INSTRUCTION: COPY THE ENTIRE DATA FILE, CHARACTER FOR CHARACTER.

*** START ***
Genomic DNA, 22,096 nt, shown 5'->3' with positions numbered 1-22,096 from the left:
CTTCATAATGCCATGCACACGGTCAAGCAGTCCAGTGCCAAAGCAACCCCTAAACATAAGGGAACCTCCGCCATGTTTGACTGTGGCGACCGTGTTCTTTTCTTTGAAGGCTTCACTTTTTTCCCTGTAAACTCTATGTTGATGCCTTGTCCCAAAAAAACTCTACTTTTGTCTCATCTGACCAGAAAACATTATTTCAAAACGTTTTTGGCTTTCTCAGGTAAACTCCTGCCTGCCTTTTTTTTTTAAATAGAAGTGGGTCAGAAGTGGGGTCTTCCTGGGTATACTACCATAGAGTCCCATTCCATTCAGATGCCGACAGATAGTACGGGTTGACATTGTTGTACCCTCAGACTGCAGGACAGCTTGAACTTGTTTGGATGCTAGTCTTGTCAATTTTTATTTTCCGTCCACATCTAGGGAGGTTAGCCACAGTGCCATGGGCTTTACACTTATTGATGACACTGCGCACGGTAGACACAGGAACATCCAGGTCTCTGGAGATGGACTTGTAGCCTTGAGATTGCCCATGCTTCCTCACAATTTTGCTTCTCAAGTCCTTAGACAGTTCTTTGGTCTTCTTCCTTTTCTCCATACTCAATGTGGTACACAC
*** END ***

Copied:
Genomic DNA, 22,096 nt, shown 5'->3' with positions numbered 1-22,096 from the left:
CTTCATAATGCCATGCACACGGTCAAGCAGTCCAGTGCCAAAGCAACCCCTAAACATAAGGGAACCTCCGCCATGTTTGACTGTGGCGACCGTGTTCTTTTCTTTGAAGGCTTCACTTTTTTCCCTGTAAACTCTATGTTGATGCCTTGTCCCAAAAAAACTCTACTTTTGTCTCATCTGACCAGAAAACATTATTTCAAAACGTTTTTGGCTTTCTCAGGTAAACTCCTGCCTGCCTTTTTTTTTTAAATAGAAGTGGGTCAGAAGTGGGGTCTTCCTGGGTATACTACCATAGAGTCCCATTCCATTCAGATGCCGACAGATAGTACGGGTTGACATTGTTGTACCCTCAGACTGCAGGACAGCTTGAACTTGTTTGGATGCTAGTCTTGTCAATTTTTATTTTCCGTCCACATCTAGGGAGGTTAGCCACAGTGCCATGGGCTTTACACTTATTGATGACACTGCGCACGGTAGACACAGGAACATCCAGGTCTCTGGAGATGGACTTGTAGCCTTGAGATTGCCCATGCTTCCTCACAATTTTGCTTCTCAAGTCCTTAGACAGTTCTTTGGTCTTCTTCCTTTTCTCCATACTCAATGTGGTACACAC